“STING: Finding Name Resolution Vulnerabilities in Programs” by Hayawardh Vijayakumar, Joshua Schiffman, and Trent Jaeger. In 21st USENIX Security Symposium, 2012.

Abstract

The process of name resolution, where names are resolved into resource references, is fundamental to computer science, but its use has resulted in several classes of vulnerabilities. These vulnerabilities are difficult for programmers to eliminate because their cause is external to the program: the adversary changes namespace bindings in the system to redirect victim programs to a resource of the adversary's choosing. Researchers have also found that these attacks are very difficult to prevent systematically. Any successful defense must have both knowledge about the system namespace and the program intent to eradicate such attacks. As a result, finding and fixing program vulnerabilities to such as attacks is our best defense. In this paper, we propose the STING test engine, which finds name resolution vulnerabilities in programs by performing a dynamic analysis of name resolution processing to produce directed test cases whenever an attack may be possible. The key insight is that such name resolution attacks are possible whenever an adversary has write access to a directory shared with the victim, so STING automatically identifies when such directories will be accessed in name resolution to produce test cases that are likely to indicate a true vulnerability if undefended. Using STING, we found 21 previously-unknown vulnerabilities in a variety of Linux programs on Ubuntu and Fedora systems, demonstrating that comprehensive testing for name resolution vulnerabilities is practical.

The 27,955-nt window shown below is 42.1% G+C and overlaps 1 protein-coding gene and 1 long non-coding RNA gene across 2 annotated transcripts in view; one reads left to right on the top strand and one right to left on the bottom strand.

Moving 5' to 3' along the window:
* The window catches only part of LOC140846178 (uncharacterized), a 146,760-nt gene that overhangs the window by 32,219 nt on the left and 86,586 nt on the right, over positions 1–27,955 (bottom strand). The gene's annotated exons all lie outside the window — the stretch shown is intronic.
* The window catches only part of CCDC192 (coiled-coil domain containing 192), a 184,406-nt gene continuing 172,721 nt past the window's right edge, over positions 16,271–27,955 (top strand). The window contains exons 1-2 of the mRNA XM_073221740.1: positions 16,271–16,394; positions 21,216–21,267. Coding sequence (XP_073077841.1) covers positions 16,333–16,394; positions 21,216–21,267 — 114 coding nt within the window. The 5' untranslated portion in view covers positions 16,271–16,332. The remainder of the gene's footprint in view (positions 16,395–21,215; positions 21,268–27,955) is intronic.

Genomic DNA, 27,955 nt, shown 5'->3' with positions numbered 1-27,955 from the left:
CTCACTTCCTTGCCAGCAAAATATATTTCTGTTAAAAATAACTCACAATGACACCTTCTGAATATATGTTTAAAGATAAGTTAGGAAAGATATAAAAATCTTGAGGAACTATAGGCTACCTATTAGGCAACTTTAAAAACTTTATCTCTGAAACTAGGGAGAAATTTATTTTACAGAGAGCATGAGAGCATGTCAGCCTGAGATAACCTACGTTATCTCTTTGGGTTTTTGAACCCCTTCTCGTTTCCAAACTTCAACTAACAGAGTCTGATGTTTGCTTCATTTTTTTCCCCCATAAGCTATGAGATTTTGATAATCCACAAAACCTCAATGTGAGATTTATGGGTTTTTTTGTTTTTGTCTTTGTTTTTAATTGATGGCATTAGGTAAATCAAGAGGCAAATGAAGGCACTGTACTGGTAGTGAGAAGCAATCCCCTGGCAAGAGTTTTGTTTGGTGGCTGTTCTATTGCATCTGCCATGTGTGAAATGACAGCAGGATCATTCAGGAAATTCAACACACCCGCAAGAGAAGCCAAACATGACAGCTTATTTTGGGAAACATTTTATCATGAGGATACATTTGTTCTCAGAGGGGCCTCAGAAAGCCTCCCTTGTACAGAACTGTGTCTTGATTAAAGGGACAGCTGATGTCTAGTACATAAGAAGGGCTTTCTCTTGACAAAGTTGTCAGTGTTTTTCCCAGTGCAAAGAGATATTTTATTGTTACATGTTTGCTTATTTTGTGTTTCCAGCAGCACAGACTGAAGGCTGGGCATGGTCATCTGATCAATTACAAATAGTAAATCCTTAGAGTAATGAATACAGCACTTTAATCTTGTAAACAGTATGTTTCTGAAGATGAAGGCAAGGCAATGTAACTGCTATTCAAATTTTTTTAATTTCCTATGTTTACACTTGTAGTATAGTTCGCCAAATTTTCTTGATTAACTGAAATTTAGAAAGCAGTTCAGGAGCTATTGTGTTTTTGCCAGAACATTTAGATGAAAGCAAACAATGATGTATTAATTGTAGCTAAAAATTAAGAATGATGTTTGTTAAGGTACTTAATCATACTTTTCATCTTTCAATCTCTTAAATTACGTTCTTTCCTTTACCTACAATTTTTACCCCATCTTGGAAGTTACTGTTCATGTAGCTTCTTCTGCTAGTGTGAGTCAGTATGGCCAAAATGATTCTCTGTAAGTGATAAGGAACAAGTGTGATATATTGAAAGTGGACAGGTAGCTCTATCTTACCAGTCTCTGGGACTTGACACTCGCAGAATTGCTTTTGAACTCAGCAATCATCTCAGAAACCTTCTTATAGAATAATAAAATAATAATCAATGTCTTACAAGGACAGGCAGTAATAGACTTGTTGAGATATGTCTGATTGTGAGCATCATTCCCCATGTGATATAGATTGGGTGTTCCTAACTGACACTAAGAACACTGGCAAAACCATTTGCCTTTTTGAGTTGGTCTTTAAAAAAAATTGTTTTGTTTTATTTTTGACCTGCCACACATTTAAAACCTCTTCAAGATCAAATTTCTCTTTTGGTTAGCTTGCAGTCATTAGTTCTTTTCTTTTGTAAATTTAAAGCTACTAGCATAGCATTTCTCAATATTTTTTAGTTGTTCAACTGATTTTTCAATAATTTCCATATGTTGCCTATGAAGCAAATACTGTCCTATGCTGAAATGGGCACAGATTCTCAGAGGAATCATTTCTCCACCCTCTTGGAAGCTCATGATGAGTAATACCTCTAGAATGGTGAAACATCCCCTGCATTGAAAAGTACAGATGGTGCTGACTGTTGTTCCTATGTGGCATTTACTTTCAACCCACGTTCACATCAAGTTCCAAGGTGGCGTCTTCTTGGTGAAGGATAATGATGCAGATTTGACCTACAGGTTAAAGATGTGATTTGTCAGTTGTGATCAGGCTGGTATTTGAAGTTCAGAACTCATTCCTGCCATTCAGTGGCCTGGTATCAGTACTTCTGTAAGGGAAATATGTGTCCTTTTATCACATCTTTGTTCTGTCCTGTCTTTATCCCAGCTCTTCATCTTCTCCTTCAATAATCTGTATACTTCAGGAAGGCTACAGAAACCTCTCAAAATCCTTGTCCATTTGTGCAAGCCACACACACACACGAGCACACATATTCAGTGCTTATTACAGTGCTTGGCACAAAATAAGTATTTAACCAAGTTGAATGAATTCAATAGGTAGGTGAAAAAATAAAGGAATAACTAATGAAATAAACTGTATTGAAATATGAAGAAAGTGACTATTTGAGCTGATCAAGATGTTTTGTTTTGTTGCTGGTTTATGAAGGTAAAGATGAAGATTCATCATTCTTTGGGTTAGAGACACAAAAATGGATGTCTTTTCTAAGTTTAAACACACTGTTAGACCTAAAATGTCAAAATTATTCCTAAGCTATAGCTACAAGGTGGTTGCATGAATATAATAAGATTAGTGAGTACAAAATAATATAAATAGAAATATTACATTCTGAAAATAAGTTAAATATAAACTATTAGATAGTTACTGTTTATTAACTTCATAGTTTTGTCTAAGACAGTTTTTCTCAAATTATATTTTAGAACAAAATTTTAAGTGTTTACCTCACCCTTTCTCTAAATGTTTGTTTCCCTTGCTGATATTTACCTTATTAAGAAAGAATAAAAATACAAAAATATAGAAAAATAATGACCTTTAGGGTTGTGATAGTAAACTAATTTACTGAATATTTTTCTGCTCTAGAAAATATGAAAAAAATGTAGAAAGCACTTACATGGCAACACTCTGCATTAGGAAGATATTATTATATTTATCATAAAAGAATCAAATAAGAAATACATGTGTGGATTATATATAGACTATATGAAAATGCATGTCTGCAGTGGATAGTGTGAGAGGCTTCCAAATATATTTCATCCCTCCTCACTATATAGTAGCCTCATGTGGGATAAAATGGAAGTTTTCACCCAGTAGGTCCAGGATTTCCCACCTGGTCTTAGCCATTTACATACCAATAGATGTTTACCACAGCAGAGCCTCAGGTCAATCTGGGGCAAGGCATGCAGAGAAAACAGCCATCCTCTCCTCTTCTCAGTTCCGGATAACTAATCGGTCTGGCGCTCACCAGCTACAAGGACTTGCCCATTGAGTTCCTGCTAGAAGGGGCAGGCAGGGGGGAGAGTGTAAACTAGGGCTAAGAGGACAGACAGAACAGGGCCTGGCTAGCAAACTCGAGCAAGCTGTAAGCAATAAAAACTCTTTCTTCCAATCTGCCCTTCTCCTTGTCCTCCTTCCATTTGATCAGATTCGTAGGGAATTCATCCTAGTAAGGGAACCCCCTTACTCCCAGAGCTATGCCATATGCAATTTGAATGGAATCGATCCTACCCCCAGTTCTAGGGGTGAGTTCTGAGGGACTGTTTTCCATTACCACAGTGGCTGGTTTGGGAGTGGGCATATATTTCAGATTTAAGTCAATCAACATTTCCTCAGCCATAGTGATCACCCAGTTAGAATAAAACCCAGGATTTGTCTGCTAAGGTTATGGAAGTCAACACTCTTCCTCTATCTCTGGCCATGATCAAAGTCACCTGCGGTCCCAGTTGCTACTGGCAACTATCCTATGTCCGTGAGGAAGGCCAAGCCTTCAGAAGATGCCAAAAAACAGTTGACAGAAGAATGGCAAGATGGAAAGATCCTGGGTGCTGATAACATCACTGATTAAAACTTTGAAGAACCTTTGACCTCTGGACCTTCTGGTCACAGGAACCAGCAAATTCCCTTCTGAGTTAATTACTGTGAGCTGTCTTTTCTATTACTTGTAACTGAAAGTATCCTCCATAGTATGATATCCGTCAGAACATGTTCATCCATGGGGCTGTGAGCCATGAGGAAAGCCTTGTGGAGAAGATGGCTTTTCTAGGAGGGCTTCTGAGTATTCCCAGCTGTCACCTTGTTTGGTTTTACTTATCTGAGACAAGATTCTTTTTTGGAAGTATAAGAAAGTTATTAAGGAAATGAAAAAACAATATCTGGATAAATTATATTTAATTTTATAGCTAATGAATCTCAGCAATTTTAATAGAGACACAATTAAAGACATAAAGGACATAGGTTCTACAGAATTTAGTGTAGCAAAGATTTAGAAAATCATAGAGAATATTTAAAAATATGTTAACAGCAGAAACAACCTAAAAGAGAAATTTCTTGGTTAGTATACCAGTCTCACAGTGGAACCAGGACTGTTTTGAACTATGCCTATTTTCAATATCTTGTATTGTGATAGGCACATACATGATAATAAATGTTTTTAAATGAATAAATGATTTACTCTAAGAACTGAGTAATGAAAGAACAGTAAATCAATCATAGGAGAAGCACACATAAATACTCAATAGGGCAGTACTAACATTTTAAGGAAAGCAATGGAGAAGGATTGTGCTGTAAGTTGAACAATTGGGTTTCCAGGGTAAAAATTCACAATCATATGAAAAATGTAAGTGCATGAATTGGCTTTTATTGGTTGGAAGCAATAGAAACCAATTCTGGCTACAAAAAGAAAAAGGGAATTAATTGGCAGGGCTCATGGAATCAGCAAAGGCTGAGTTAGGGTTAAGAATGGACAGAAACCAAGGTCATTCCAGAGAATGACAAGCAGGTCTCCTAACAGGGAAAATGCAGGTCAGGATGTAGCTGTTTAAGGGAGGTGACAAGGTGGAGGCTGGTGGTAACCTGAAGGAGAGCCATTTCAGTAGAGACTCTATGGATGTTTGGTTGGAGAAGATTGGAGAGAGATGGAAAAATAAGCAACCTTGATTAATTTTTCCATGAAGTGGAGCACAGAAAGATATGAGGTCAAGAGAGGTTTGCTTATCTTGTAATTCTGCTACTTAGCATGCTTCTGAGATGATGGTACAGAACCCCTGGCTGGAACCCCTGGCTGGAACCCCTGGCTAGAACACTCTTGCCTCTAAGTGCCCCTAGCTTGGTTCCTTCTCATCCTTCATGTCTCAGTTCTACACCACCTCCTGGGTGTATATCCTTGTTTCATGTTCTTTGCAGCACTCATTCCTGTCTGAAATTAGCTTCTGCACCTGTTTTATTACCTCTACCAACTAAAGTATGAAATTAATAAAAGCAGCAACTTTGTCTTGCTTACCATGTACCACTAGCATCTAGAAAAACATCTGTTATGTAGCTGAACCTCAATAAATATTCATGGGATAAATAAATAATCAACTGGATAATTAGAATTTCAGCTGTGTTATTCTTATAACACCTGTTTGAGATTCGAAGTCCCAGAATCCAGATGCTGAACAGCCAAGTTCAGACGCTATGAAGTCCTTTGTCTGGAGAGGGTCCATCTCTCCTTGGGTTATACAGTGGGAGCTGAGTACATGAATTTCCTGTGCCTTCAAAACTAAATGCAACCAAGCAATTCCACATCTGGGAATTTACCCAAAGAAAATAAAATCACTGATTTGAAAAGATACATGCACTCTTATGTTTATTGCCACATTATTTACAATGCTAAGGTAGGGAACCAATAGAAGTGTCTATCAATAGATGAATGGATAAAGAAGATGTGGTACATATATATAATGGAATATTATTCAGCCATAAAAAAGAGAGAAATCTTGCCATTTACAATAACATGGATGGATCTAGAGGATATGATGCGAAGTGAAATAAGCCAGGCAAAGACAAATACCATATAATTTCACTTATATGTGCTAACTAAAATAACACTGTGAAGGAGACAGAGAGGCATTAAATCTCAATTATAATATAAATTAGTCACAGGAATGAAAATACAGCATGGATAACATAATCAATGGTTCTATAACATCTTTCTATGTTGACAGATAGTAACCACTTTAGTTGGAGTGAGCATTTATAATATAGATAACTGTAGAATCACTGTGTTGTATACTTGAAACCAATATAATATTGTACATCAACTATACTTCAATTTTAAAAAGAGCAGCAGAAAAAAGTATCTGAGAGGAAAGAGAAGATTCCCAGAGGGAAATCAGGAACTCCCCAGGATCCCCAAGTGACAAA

BibTeX entry:

@inproceedings{sting,
   author = {Hayawardh Vijayakumar and Joshua Schiffman and Trent Jaeger},
   title = {STING: Finding Name Resolution Vulnerabilities in Programs},
   booktitle = {21st USENIX Security Symposium},
   year = {2012}
}

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